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Contraception is Lifesaving but Often Out of Reach

Family Planning Donors Should Assess Effects of US Funding Restrictions

Women and girls wait with their children outside a doctor’s office in Chitwan, Nepal. Child marriage and adolescent pregnancy is widespread in Nepal, and access to comprehensive reproductive health services and information is crucial. April 12, 2016. © 2016 Smita Sharma for Human Rights Watch

Tomorrow, the Family Planning Summit will take place in London. There, governments, donors, and civil society will meet to review progress and recommit to enabling 120 million more women worldwide to access a modern form of contraception by 2020.

Family planning is lifesaving. Complications from pregnancy and childbirth are the second leading cause of death for adolescents ages 15 to 19 globally and cause 800 women and girls to die each day. The World Health Organization estimates that at least 22,000 women die from abortion-related complications each year.

Hosted by the United Kingdom, the United Nations Population Fund, and the Gates Foundation, the agenda of the summit will cover national policies, data on adolescents, shortfalls in contraceptives, and humanitarian settings.

But a massive setback to the summit’s goals is conspicuously missing from the agenda: the Trump administration’s dramatic expansion of the Mexico City Policy, or “Global Gag Rule.”

This policy strips foreign nongovernmental organizations of all US health funding if they use funds from any source to offer information about abortions, provide abortions, or advocate to liberalize abortion laws. The United States is the world’s largest health donor, and this policy applies to US$8.8 billion of foreign assistance.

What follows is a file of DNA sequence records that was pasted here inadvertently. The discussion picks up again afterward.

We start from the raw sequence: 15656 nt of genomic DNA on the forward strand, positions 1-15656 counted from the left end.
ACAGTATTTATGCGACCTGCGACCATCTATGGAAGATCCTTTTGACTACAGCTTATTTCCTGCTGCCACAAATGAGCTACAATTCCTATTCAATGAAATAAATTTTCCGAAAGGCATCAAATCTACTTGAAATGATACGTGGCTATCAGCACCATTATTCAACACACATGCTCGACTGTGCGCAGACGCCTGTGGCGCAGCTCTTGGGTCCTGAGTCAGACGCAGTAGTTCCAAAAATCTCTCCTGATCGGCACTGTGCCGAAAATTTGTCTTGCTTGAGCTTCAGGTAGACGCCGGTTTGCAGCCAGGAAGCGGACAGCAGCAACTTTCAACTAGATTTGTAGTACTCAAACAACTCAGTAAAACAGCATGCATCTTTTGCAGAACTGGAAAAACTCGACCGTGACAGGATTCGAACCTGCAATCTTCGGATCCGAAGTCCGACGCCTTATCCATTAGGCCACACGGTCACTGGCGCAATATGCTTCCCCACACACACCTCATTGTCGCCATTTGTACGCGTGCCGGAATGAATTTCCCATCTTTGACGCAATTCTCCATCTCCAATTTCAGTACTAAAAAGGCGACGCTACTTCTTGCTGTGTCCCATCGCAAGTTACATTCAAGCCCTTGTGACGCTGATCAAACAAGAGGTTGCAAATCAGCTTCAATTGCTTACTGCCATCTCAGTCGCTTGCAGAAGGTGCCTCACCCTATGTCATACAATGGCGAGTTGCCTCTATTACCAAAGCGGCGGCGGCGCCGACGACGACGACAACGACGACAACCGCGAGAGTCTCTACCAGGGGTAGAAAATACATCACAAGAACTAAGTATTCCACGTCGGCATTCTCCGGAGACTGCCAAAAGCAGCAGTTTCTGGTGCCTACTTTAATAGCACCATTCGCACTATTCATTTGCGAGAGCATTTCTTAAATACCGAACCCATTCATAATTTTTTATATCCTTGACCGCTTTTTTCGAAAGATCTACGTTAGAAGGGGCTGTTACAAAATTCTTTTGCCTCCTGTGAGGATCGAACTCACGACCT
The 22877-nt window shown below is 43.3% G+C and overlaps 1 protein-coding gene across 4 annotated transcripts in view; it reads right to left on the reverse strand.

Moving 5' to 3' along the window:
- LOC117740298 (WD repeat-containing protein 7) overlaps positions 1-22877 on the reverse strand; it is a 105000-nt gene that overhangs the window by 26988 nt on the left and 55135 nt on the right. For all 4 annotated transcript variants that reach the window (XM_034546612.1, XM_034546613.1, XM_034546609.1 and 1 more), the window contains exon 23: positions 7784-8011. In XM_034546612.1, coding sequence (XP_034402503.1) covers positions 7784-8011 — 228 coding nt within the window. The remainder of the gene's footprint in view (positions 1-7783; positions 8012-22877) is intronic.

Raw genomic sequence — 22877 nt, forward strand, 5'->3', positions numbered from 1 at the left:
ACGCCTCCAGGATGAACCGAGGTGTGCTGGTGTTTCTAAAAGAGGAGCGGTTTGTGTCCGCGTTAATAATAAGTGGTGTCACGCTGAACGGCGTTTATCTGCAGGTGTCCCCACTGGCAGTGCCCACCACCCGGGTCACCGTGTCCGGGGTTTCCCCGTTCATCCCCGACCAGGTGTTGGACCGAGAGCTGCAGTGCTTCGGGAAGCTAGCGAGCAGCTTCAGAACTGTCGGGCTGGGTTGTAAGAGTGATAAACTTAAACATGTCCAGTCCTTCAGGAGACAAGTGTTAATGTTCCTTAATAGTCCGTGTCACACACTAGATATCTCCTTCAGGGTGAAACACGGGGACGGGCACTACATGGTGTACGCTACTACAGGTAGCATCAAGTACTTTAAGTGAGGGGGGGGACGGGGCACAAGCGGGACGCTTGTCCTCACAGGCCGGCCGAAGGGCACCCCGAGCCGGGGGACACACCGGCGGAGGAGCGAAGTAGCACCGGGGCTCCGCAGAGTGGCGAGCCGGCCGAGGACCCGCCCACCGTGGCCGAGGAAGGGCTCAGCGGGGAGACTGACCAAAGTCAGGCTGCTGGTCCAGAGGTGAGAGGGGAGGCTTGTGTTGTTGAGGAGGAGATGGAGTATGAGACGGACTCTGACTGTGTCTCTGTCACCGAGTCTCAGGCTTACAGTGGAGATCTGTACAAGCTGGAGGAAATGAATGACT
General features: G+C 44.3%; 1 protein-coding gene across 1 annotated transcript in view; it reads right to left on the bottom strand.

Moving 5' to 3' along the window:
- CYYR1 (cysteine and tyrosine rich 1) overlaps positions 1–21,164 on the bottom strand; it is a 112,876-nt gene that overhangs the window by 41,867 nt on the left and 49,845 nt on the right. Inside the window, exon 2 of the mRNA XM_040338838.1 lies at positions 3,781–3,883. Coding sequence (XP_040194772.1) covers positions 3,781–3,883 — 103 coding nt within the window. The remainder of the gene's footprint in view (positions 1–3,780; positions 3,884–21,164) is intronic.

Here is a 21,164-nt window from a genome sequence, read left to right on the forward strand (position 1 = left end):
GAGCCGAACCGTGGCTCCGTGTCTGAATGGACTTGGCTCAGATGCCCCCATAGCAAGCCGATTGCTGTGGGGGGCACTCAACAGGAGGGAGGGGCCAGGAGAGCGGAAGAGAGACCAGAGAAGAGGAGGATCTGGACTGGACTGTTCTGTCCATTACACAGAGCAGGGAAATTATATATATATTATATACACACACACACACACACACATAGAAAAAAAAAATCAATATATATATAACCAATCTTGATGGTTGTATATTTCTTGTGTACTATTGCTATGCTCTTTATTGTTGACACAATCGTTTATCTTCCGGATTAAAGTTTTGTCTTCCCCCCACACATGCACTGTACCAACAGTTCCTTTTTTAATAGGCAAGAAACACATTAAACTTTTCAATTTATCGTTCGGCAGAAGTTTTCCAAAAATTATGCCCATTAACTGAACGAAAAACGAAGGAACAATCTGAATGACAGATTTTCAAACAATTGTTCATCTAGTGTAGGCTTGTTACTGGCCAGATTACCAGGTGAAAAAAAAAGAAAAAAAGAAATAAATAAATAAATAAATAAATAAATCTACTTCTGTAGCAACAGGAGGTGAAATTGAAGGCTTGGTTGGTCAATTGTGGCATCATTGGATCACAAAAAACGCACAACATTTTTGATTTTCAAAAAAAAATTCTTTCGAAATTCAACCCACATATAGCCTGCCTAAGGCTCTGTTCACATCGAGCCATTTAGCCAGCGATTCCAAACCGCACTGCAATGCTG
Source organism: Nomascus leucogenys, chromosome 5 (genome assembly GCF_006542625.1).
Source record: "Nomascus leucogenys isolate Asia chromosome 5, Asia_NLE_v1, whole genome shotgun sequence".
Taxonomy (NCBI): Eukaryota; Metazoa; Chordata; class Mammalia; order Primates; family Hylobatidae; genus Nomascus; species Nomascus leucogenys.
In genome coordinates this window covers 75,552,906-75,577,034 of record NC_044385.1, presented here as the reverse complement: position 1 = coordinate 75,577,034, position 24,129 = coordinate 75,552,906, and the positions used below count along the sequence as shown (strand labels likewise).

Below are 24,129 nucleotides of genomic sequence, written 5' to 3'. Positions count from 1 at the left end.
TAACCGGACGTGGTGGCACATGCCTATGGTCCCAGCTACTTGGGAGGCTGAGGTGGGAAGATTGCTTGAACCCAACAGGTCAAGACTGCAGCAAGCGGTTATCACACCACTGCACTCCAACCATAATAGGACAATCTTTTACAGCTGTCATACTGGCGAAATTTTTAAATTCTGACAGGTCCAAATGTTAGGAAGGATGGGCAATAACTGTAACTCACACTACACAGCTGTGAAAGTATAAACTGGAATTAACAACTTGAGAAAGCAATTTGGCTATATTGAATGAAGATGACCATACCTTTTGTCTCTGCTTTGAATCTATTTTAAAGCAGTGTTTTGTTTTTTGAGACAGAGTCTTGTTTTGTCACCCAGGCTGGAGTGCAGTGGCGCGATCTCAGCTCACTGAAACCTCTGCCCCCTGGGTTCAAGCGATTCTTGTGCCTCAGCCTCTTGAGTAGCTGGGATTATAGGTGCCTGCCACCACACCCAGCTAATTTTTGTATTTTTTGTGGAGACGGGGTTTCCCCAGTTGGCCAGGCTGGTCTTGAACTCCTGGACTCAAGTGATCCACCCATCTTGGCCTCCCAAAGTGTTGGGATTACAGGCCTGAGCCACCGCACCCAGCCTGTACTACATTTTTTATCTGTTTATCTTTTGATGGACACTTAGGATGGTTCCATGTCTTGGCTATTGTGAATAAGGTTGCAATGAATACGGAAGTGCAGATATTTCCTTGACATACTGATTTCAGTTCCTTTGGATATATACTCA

Some of the organizations affected by this policy work in poor, underserved communities and will likely have to cut services and staff – contributing to more unplanned pregnancies, more unsafe abortions, and preventable maternal deaths.

The US remains an important donor and partner to successful global family planning efforts. But policies like the Global Gag Rule undermine these efforts at the same time.

Donors such as the UK, Canada, France, Sweden, Germany, Norway, Denmark, and Japan have shown strong support for sexual and reproductive rights. To protect their investments and meet the 2020 goal, their leadership is now more important than ever. Countries like Australia, which have long committed to reproductive rights but have drastically cut family planning assistance, should recommit to fulfilling previous pledges.

While it may not be politically strategic to highlight in the summit’s public discussions, donors and partners will have to factor in the harms of the Global Gag Rule moving forward, including by rigorously evaluating its impact on the outcomes of their own investments and on global goals for family planning and maternal mortality. 

Everyone attending should prioritize prominent and public support for comprehensive sexual and reproductive rights and services – including to safe and legal abortion.

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